When I read that it was written by a year 11 student I was even further impressed. It’s nice to have the opinion of an intelligent and articulate young person on issues that are involving and are relevant to young people. Thanks, SMH Commenter louises Location Date and time July 11, 2013, 9:17AM * Thank you for explaining it. I often wondered why my nieces posted only photos of themselves on FaceBook, time and time again, despite actually living very interesting lives with plenty of worthwhile events to photo and post and, getting lot’s of positive affirmation from family in real life.
All looking fish faced too. mind you at least their mother critiques their pages and removes anything inappropriate. Still, thank God facebook did not exist 30 years ago. Can you imagine 80’s fashion with 2010’s self-shoties? Or worse, my face that has been described by my brother as the south end of a camel heading north, looking all seductive fishing for a ‘like’ while in full 80’s regalia! Oh the humanity! Commenter Ship Location Sydney Date and time July 11, 2013, 9:22AM * My young cousin continually posts that pouted face on facebook too, and I find it quite disturbing.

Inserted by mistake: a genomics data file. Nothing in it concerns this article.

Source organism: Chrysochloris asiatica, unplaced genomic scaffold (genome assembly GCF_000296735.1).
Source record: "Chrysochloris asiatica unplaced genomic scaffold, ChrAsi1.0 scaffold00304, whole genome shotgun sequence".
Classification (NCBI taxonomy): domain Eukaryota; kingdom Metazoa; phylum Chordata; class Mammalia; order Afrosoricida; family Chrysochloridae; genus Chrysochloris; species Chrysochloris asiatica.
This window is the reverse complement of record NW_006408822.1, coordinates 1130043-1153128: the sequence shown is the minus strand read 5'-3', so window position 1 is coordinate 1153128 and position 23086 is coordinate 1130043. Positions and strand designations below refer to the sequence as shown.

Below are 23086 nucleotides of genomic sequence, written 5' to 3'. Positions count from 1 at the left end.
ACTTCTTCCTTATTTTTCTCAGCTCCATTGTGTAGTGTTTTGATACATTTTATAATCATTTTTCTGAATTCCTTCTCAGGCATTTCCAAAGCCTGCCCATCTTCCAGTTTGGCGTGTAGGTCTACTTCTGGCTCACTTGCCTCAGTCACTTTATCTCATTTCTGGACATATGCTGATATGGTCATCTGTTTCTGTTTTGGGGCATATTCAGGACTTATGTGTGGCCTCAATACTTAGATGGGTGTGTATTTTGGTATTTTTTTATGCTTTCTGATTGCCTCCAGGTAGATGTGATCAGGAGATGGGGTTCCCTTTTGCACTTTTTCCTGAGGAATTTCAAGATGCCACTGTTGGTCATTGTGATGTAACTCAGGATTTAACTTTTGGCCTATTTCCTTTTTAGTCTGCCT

Maybe if they knew what the “duckface” actually was they wouldn’t do it anymore. Or maybe they do know what it’s all about and that’s why they do it. If so, that’s a very sad and disturbing state when girls so young are broadcasting pornographic imagery for their friends and families to see. Commenter Mick Location Date and time July 11, 2013, 12:11PM * Call this outrageous, irrational or whatever you want… but I would be all for a push to ban facebook or any other social media by law. Personal identification should not be posted on the free world wide web.